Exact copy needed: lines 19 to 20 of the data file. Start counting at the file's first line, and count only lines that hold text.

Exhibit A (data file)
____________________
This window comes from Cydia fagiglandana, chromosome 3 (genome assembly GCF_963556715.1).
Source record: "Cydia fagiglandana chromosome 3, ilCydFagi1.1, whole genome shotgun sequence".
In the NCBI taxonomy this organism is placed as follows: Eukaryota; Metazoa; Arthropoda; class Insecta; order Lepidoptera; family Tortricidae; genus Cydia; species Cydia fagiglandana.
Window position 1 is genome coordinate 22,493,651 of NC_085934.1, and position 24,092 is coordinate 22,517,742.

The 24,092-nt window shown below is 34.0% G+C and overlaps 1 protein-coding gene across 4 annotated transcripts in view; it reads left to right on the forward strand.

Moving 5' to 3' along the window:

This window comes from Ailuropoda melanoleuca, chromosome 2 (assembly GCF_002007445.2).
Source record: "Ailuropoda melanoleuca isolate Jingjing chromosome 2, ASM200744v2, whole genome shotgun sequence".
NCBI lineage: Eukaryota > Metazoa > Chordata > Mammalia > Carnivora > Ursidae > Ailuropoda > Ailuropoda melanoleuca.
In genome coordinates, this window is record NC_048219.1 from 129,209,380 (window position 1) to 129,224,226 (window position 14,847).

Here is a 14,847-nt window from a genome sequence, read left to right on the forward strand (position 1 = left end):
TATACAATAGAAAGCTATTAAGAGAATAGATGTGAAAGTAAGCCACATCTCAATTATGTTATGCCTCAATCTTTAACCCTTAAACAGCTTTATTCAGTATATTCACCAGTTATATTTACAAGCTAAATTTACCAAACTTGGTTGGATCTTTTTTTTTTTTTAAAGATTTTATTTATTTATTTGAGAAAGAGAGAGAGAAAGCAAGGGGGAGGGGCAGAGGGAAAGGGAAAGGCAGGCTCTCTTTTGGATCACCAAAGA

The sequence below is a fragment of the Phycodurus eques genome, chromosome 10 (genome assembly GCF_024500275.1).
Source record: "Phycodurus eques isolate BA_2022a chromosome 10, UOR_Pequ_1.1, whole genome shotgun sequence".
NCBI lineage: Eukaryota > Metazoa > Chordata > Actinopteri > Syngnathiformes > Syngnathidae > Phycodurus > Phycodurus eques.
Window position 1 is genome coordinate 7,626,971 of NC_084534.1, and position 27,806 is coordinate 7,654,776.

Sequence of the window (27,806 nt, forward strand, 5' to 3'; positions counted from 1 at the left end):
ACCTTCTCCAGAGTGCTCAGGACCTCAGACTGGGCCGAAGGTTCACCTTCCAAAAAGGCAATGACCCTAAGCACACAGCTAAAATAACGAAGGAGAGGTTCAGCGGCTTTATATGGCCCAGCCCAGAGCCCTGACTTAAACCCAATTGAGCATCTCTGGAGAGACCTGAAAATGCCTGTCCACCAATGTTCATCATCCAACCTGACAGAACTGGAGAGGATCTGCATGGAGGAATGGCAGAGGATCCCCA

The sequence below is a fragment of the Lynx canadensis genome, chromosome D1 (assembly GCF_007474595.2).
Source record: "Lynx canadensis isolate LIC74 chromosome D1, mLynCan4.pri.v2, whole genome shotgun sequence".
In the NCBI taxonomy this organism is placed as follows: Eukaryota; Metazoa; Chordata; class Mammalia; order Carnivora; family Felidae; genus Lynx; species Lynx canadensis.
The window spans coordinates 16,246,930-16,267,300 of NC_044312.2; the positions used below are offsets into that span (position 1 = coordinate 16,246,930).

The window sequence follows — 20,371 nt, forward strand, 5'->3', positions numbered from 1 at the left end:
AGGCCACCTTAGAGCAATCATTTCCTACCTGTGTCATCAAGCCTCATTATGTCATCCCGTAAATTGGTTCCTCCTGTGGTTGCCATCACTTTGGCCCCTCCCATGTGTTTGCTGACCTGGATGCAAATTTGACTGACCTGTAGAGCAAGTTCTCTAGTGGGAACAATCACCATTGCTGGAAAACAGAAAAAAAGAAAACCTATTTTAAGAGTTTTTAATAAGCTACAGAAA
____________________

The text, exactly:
The sequence below is a fragment of the Lynx canadensis genome, chromosome D1 (assembly GCF_007474595.2).
Source record: "Lynx canadensis isolate LIC74 chromosome D1, mLynCan4.pri.v2, whole genome shotgun sequence".